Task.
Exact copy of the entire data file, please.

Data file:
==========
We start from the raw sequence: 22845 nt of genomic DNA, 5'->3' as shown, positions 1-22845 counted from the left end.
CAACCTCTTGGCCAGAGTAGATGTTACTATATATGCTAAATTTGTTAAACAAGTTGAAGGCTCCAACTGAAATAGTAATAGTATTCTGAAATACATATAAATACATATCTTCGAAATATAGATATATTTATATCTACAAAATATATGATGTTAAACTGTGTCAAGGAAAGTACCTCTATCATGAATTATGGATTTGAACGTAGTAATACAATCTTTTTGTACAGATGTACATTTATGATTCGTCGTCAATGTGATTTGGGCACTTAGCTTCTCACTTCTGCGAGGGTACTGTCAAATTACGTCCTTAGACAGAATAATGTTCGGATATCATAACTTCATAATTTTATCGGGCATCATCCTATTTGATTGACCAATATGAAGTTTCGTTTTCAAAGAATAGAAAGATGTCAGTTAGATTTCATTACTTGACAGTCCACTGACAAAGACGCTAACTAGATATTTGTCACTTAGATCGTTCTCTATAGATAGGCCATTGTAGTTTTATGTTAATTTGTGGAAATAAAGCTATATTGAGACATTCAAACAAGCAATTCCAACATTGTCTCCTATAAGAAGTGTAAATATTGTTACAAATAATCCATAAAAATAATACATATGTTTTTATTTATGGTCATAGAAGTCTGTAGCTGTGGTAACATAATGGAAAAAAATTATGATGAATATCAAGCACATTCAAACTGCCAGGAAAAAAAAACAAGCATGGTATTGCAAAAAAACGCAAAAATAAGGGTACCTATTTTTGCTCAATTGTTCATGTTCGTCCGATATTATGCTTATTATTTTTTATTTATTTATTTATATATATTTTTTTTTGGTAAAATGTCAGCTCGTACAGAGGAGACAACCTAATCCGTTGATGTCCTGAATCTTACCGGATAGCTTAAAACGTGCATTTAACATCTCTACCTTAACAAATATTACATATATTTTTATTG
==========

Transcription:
We start from the raw sequence: 22845 nt of genomic DNA, 5'->3' as shown, positions 1-22845 counted from the left end.
CAACCTCTTGGCCAGAGTAGATGTTACTATATATGCTAAATTTGTTAAACAAGTTGAAGGCTCCAACTGAAATAGTAATAGTATTCTGAAATACATATAAATACATATCTTCGAAATATAGATATATTTATATCTACAAAATATATGATGTTAAACTGTGTCAAGGAAAGTACCTCTATCATGAATTATGGATTTGAACGTAGTAATACAATCTTTTTGTACAGATGTACATTTATGATTCGTCGTCAATGTGATTTGGGCACTTAGCTTCTCACTTCTGCGAGGGTACTGTCAAATTACGTCCTTAGACAGAATAATGTTCGGATATCATAACTTCATAATTTTATCGGGCATCATCCTATTTGATTGACCAATATGAAGTTTCGTTTTCAAAGAATAGAAAGATGTCAGTTAGATTTCATTACTTGACAGTCCACTGACAAAGACGCTAACTAGATATTTGTCACTTAGATCGTTCTCTATAGATAGGCCATTGTAGTTTTATGTTAATTTGTGGAAATAAAGCTATATTGAGACATTCAAACAAGCAATTCCAACATTGTCTCCTATAAGAAGTGTAAATATTGTTACAAATAATCCATAAAAATAATACATATGTTTTTATTTATGGTCATAGAAGTCTGTAGCTGTGGTAACATAATGGAAAAAAATTATGATGAATATCAAGCACATTCAAACTGCCAGGAAAAAAAAACAAGCATGGTATTGCAAAAAAACGCAAAAATAAGGGTACCTATTTTTGCTCAATTGTTCATGTTCGTCCGATATTATGCTTATTATTTTTTATTTATTTATTTATATATATTTTTTTTTGGTAAAATGTCAGCTCGTACAGAGGAGACAACCTAATCCGTTGATGTCCTGAATCTTACCGGATAGCTTAAAACGTGCATTTAACATCTCTACCTTAACAAATATTACATATATTTTTATTG